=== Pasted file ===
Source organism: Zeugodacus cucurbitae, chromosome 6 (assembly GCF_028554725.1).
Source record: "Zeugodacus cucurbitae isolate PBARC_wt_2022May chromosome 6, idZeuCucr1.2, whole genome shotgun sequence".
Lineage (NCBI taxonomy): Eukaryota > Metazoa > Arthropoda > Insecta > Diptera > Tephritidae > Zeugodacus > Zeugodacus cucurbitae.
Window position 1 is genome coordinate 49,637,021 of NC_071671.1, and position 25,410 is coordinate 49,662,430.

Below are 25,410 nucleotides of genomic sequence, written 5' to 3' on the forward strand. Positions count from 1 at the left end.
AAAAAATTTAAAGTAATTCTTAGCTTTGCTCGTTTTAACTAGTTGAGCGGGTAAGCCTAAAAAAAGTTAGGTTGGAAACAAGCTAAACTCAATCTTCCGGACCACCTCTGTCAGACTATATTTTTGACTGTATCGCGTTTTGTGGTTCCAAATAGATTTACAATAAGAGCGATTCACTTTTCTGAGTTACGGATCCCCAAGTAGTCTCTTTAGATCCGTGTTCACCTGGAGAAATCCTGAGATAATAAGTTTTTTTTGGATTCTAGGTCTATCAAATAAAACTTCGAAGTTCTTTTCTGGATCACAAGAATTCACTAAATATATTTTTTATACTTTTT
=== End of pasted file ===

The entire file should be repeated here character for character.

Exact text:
Source organism: Zeugodacus cucurbitae, chromosome 6 (assembly GCF_028554725.1).
Source record: "Zeugodacus cucurbitae isolate PBARC_wt_2022May chromosome 6, idZeuCucr1.2, whole genome shotgun sequence".
Lineage (NCBI taxonomy): Eukaryota > Metazoa > Arthropoda > Insecta > Diptera > Tephritidae > Zeugodacus > Zeugodacus cucurbitae.
Window position 1 is genome coordinate 49,637,021 of NC_071671.1, and position 25,410 is coordinate 49,662,430.

Below are 25,410 nucleotides of genomic sequence, written 5' to 3' on the forward strand. Positions count from 1 at the left end.
AAAAAATTTAAAGTAATTCTTAGCTTTGCTCGTTTTAACTAGTTGAGCGGGTAAGCCTAAAAAAAGTTAGGTTGGAAACAAGCTAAACTCAATCTTCCGGACCACCTCTGTCAGACTATATTTTTGACTGTATCGCGTTTTGTGGTTCCAAATAGATTTACAATAAGAGCGATTCACTTTTCTGAGTTACGGATCCCCAAGTAGTCTCTTTAGATCCGTGTTCACCTGGAGAAATCCTGAGATAATAAGTTTTTTTTGGATTCTAGGTCTATCAAATAAAACTTCGAAGTTCTTTTCTGGATCACAAGAATTCACTAAATATATTTTTTATACTTTTT